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Title:Musical exegesis: the Cain and Abel story in Reformation Europe
Author(s):Senchina, Jason
Advisor(s):Ward, Thomas R.
Department / Program:Music
Degree Granting Institution:University of Illinois at Urbana-Champaign
Ubi est Abel
Abstract:One of the basic tenants of “new musicology” is that music forms within the context of its composer’s and performer’s surroundings. This is true for more pragmatic works because their function shapes their form. For liturgical works, the function of the work is key, but so are the established trends in thought concerning a given text, which are largely established in theological writings. This is true of the responsory “Ubi est Abel” as well, the text of which retells part of the Cain and Abel story. “Ubi est Abel” is the liturgical text with which this study is most concerned, and it seeks to answer the question: how did theology influence the production of polyphonic settings of “Ubi est Abel” in the second half of the sixteenth century. To investigate this question requires an understanding of the ways in which people used the story of Cain and Abel during these fifty years. Its usage before this time is also pertinent to understanding conceptions of this story. While there are many potential avenues for research, the most promising of these are theological writings written by early theologians, such as Theophilus, and extending to those written by later ones, like Martin Luther. The sixteenth century was a turbulent time within the church, ultimately leading to a second great schism in its congregation, the first being that between the Catholic and Orthodox churches. The movement that lead to the latter schism, now called the Protestant Reformation, also produced an overwhelming amount of religious publications. Reformer’s concern with the public’s understanding of religion1 naturally lead to the production of materials which they intended to both inform and persuade the laity. Many of these materials are early types of propaganda, several of which include references to Cain and Able, making them essential to this thesis. An understanding of sixteenth-century theory and compositional practices is also necessary for this discussion since music is the central focus of this study’s question. While there are many more potential sources to guide one’s understanding of theology’s influence settings of “Ubi est Abel,” those listed above provide the basis with which one can begin to understand influence on the composition of sacred music. The question that lies at the center of this study is extremely specific in relation to the scope of music history. However, it takes a small step in an attempt to understand potential influences on composers during the Renaissance, and by extension, potential sources of influences over composers of all ages. This study does not answer these last two questions. More appropriate to the scope of this thesis, I argue that the “Ubi est Abel” settings it explores are strongly rooted in the thought and religious politics of the time.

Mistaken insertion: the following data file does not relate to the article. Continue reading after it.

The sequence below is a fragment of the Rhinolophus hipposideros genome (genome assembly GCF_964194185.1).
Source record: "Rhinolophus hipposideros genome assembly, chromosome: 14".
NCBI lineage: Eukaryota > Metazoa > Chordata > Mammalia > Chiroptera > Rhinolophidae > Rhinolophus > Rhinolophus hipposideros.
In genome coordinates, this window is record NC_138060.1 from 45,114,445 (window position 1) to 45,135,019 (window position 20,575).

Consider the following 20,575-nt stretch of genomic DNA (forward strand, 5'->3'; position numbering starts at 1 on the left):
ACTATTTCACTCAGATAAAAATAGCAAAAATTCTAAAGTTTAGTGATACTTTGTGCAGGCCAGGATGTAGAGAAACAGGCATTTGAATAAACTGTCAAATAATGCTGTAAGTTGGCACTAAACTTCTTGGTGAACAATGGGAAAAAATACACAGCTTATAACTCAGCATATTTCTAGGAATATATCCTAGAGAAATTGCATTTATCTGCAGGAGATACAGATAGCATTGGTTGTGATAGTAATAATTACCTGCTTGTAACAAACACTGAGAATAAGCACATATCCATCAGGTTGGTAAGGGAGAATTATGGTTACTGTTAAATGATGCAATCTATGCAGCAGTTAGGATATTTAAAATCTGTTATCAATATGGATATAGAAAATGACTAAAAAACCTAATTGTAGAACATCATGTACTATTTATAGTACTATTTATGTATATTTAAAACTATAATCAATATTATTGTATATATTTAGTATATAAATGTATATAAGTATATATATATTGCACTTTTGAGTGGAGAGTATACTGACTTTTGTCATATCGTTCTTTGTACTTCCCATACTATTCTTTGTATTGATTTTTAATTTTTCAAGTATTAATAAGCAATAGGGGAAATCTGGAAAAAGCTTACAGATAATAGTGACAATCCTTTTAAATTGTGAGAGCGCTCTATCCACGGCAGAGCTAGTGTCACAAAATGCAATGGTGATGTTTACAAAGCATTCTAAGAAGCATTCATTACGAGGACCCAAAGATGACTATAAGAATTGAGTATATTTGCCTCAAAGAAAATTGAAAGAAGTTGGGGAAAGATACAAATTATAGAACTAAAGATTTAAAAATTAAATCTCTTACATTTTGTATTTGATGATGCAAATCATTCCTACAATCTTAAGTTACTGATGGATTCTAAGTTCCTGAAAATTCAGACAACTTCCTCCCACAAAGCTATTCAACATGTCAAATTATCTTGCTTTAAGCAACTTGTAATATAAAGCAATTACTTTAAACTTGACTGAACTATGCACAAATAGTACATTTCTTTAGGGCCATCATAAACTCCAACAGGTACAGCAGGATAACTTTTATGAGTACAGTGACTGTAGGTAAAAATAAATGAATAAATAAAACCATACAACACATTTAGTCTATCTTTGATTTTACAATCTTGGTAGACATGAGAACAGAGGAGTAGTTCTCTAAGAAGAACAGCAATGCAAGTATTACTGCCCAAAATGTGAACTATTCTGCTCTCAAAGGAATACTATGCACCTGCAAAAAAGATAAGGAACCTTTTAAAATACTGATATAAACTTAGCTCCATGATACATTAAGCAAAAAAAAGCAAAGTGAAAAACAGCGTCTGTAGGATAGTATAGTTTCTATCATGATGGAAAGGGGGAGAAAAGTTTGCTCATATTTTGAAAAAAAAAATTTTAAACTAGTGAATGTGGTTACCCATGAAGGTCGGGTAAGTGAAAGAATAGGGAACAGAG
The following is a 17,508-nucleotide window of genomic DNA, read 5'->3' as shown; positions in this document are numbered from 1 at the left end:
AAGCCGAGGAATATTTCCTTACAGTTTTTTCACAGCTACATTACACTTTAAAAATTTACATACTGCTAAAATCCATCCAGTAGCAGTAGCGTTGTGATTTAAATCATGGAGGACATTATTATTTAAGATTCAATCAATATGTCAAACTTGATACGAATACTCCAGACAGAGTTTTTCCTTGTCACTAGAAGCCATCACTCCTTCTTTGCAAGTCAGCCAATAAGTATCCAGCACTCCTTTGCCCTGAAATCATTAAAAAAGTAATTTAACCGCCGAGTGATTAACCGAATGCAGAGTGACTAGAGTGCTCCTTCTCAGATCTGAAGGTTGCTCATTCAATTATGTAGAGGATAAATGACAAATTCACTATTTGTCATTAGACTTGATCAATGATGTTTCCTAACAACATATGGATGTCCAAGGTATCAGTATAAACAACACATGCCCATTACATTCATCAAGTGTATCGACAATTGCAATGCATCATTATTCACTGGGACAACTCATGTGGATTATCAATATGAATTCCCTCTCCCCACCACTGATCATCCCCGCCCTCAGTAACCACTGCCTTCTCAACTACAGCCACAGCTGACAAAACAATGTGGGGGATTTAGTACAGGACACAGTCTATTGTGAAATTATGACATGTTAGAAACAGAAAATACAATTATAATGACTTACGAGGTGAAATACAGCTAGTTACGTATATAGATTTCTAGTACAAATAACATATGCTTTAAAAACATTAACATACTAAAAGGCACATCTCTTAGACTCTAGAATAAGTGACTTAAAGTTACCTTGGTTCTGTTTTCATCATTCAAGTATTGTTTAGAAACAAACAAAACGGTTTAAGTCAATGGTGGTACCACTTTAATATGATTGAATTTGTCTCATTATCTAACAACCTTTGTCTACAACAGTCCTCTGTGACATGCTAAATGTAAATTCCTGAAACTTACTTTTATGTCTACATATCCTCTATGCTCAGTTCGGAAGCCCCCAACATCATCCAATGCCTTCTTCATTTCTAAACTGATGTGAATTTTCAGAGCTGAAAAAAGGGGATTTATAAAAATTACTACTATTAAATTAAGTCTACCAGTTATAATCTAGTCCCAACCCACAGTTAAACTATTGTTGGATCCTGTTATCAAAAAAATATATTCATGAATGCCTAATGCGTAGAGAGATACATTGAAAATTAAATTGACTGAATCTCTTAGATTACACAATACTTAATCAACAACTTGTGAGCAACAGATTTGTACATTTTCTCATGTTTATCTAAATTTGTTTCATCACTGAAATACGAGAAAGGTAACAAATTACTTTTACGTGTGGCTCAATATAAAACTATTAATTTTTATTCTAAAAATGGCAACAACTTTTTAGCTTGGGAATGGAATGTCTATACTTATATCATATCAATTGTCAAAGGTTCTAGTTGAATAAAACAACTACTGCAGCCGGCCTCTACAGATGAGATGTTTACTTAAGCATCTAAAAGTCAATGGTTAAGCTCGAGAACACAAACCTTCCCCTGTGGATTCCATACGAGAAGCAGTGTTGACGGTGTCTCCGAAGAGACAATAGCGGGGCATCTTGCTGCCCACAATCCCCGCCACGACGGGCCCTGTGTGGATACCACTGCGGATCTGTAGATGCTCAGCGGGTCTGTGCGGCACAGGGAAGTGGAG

Issue Date:2012-06-27
Rights Information:Copyright 2012 Jason Senchina
Date Available in IDEALS:2014-06-28
Date Deposited:2012-05

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